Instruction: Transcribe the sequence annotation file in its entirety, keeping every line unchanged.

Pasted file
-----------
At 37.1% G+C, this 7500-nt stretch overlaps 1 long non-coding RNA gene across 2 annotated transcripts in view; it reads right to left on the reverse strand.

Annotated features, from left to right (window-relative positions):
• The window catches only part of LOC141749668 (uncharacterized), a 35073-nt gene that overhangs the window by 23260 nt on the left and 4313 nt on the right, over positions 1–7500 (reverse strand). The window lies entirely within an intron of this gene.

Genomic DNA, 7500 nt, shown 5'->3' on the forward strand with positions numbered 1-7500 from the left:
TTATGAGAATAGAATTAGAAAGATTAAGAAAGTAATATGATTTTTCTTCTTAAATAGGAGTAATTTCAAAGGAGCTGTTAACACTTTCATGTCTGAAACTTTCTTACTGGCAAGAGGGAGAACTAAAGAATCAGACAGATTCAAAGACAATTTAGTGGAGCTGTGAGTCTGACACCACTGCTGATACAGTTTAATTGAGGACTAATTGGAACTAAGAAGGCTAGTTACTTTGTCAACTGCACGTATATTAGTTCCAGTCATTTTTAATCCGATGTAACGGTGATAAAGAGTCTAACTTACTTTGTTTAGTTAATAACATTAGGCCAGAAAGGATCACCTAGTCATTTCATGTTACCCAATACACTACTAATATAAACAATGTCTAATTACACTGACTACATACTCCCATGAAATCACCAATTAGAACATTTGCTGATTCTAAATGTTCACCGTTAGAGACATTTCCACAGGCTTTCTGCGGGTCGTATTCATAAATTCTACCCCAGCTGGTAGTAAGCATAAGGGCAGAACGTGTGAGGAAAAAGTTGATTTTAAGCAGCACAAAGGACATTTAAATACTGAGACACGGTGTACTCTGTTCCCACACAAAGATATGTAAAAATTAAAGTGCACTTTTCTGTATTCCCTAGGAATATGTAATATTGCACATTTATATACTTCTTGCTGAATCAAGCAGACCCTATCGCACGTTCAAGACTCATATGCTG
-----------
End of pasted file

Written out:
At 37.1% G+C, this 7500-nt stretch overlaps 1 long non-coding RNA gene across 2 annotated transcripts in view; it reads right to left on the reverse strand.

Annotated features, from left to right (window-relative positions):
• The window catches only part of LOC141749668 (uncharacterized), a 35073-nt gene that overhangs the window by 23260 nt on the left and 4313 nt on the right, over positions 1–7500 (reverse strand). The window lies entirely within an intron of this gene.

Genomic DNA, 7500 nt, shown 5'->3' on the forward strand with positions numbered 1-7500 from the left:
TTATGAGAATAGAATTAGAAAGATTAAGAAAGTAATATGATTTTTCTTCTTAAATAGGAGTAATTTCAAAGGAGCTGTTAACACTTTCATGTCTGAAACTTTCTTACTGGCAAGAGGGAGAACTAAAGAATCAGACAGATTCAAAGACAATTTAGTGGAGCTGTGAGTCTGACACCACTGCTGATACAGTTTAATTGAGGACTAATTGGAACTAAGAAGGCTAGTTACTTTGTCAACTGCACGTATATTAGTTCCAGTCATTTTTAATCCGATGTAACGGTGATAAAGAGTCTAACTTACTTTGTTTAGTTAATAACATTAGGCCAGAAAGGATCACCTAGTCATTTCATGTTACCCAATACACTACTAATATAAACAATGTCTAATTACACTGACTACATACTCCCATGAAATCACCAATTAGAACATTTGCTGATTCTAAATGTTCACCGTTAGAGACATTTCCACAGGCTTTCTGCGGGTCGTATTCATAAATTCTACCCCAGCTGGTAGTAAGCATAAGGGCAGAACGTGTGAGGAAAAAGTTGATTTTAAGCAGCACAAAGGACATTTAAATACTGAGACACGGTGTACTCTGTTCCCACACAAAGATATGTAAAAATTAAAGTGCACTTTTCTGTATTCCCTAGGAATATGTAATATTGCACATTTATATACTTCTTGCTGAATCAAGCAGACCCTATCGCACGTTCAAGACTCATATGCTG